JUST over 300 years ago, tobacconist’s widow Eleanor Allan fulfilled her pipe dream of opening schools for poor children.
And yesterday her statue looked down on the unveiling of a plaque which marked the schools’ long links with Newcastle. Newcastle Lord Mayor Brenda Hindmarsh unveiled the plaque on the Queen Anne-style building by architect R J Johnson in the city’s College Street, which was home to the Dame Allan schools from 1883 to 1935.
The statue of Dame Allan, who died in 1708, is mounted in a niche on the wall of the adjacent headmaster’s house. It is the only statue to a woman in Newcastle apart from those to Queen Victoria.
Dame Allan sold her farm in Wallsend to open her schools, which were founded in 1705, for 40 poor boys and 20 poor girls.
Today, the schools are based in Fenham and have a total of 920 pupils.
The first schools are believed to have been sited near St Nicholas Church, now the city’s Anglican Cathedral, with moved in 1786 to Manor Chare near All Saints, 1821 to Carliol Square, 1861 to Rosemary Lane off Pudding Chare, and 1875 to Hanover Square before moving in to the purpose-built College Street building. It is now owned by Northumbria University and part is let to the Newcastle Law Society and part to the city council’s youth offending team.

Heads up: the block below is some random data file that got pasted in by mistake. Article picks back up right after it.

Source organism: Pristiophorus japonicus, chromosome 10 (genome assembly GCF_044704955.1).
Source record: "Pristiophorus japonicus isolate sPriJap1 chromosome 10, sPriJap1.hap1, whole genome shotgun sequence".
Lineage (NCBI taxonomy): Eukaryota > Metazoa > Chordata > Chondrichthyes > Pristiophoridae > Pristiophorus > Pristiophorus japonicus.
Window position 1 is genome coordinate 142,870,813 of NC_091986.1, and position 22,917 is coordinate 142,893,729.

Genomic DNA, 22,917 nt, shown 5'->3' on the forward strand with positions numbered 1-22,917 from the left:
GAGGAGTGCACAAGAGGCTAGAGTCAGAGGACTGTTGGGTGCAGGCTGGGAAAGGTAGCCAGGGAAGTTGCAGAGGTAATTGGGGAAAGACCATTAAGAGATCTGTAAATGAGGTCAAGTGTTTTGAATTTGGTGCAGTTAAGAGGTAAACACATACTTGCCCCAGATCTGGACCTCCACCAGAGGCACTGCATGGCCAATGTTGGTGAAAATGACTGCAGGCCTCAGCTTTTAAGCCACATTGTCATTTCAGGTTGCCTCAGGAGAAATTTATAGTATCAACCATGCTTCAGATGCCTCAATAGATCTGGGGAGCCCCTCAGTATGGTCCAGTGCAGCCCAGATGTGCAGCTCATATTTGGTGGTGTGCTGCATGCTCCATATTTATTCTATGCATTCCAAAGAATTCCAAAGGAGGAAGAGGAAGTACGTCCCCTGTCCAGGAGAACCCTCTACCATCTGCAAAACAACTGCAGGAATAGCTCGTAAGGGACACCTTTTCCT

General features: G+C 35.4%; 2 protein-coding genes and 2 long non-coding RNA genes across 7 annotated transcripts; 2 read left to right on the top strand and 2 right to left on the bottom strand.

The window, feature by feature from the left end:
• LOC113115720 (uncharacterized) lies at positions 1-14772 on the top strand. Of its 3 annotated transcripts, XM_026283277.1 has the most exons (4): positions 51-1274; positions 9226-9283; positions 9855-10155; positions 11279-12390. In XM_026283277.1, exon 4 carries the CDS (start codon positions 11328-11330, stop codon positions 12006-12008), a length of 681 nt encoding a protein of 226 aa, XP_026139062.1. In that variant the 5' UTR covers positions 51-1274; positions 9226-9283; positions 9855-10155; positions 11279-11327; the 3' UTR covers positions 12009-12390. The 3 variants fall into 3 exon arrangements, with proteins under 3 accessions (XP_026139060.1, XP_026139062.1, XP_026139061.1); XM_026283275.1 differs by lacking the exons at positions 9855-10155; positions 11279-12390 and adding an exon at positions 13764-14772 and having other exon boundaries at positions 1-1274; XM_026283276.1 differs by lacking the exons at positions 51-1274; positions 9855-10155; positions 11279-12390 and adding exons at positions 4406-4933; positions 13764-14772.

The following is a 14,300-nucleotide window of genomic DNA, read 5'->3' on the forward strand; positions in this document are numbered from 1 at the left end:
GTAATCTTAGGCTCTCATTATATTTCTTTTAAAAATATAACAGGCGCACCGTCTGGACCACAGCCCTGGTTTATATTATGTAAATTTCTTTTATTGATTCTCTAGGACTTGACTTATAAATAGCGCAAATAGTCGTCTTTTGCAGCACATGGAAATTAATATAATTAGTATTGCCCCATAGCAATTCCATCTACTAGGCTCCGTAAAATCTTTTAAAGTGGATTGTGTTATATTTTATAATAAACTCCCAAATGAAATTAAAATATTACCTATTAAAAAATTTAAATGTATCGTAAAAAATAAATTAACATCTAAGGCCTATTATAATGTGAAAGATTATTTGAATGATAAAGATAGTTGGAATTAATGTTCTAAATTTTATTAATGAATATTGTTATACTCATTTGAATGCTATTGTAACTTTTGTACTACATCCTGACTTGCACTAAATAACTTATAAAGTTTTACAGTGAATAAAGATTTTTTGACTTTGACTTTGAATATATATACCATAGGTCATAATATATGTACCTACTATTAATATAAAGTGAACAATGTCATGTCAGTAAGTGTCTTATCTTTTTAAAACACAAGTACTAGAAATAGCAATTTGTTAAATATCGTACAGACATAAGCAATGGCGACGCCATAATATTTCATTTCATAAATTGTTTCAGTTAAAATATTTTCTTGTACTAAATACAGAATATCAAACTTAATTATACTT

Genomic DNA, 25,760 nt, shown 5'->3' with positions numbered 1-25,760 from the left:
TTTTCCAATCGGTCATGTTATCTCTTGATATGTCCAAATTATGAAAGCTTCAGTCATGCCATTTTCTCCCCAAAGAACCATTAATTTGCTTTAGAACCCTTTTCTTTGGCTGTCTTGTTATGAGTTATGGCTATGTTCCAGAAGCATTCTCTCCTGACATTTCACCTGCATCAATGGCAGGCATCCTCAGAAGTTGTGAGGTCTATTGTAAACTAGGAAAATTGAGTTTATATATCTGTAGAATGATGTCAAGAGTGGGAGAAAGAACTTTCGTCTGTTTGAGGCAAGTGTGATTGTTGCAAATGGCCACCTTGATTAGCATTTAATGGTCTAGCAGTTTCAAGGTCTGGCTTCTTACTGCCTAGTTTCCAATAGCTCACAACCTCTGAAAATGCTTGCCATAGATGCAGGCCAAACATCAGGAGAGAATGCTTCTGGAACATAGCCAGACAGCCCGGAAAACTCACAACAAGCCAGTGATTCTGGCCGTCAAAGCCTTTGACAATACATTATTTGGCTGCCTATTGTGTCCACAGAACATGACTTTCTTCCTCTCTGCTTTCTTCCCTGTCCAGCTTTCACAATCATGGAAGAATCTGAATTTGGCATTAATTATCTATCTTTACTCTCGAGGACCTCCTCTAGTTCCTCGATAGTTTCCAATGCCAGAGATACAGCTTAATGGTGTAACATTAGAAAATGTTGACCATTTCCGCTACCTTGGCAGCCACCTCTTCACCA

Dame Allan’s principal Dr John Hind said yesterday: “We felt it was important that the schools’ links to the city were marked.”
Coun Hindmarsh said: “Dame Allan’s Schools have played a significant role in the life of our city’s education and I am delighted their connections to the city centre are being marked at this plaque unveiling.”
Today, demolition begins on the 1893 Hunters Moor Hospital in Spital Tongues, Newcastle, with the six-acre site being redeveloped as a 300-pupil junior school for Dame Allan’s and a 20-pupil nursery, due to open next September.
At present, the junior school is split between sites at Forest Hall and the main Dame Allan’s School in Fenham.